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Bone Crushers: Teeth reveal changing times in the Pleistocene

Many carnivores enjoy a good piece of meat, a slab of fat, a liver, perhaps a kidney from a fresh kill, but they tend to leave the bones behind. When the pickings are slim, however, they'll chomp the bones and suck out the marrow, a practice that can break the diner's teeth.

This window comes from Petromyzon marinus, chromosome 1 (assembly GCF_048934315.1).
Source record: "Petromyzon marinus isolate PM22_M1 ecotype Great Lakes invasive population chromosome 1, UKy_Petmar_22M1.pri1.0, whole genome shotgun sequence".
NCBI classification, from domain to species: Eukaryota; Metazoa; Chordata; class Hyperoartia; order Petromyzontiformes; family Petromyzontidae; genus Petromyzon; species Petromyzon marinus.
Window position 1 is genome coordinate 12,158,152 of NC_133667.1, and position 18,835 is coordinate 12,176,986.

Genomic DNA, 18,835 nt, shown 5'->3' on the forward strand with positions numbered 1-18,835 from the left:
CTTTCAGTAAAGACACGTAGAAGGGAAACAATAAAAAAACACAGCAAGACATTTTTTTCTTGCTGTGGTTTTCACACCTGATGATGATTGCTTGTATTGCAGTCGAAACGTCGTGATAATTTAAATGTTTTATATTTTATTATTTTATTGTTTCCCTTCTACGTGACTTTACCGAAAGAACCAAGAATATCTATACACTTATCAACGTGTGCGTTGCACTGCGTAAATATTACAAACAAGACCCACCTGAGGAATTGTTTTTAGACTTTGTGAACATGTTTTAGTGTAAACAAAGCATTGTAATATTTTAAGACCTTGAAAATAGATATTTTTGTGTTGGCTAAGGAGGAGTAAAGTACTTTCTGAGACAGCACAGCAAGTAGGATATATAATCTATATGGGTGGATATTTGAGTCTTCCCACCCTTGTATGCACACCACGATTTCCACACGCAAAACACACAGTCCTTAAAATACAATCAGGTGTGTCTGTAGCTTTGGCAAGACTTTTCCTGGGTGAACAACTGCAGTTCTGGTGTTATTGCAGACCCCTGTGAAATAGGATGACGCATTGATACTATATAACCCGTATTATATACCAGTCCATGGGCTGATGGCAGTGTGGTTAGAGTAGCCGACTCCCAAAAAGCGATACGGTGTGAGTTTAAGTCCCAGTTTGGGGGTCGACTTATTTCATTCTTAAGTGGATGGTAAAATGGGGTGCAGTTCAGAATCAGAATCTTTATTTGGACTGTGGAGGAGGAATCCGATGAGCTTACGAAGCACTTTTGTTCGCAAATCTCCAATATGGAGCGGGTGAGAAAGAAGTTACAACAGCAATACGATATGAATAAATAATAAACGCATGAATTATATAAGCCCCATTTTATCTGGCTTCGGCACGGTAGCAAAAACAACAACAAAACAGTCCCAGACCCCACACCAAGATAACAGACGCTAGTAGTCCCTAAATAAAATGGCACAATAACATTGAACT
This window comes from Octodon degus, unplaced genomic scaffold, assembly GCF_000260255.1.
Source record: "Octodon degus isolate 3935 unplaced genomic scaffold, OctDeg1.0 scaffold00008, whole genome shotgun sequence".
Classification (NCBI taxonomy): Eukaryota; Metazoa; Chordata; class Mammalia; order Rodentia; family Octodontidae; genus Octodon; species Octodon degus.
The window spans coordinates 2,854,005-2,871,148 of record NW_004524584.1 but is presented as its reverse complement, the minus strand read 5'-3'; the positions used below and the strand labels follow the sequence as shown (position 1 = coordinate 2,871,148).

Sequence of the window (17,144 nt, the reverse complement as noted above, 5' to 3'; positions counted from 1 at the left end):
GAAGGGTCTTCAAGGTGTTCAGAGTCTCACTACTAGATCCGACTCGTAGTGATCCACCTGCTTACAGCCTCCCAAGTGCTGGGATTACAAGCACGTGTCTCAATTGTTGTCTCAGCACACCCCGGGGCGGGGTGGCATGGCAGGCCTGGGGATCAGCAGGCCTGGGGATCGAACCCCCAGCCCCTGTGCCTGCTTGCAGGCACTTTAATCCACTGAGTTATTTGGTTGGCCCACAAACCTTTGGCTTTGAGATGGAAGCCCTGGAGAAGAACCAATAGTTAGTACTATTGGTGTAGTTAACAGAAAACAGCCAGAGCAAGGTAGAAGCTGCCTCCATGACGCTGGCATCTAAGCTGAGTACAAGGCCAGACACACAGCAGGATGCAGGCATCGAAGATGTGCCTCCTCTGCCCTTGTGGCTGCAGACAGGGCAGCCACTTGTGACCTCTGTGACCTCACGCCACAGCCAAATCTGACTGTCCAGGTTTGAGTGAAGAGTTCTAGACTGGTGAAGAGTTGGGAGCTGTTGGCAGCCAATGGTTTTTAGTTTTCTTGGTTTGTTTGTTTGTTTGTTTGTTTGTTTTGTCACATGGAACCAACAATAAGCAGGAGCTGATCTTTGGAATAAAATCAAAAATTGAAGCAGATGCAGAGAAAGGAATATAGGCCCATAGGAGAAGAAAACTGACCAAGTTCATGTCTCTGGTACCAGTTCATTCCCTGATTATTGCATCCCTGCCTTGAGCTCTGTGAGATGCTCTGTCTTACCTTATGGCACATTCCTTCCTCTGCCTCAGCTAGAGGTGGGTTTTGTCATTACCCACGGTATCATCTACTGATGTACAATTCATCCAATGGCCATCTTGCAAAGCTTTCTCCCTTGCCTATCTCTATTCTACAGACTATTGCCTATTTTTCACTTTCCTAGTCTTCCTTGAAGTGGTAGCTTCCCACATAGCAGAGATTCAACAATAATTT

Tooth-fracture incidence among carnivores in the fossil record can indicate how much bone the animals crunched and, therefore, something about the ecology of their time. A new study suggests, surprisingly, that dire wolves, Canis dirus, experienced less tooth breakage as they neared extinction.

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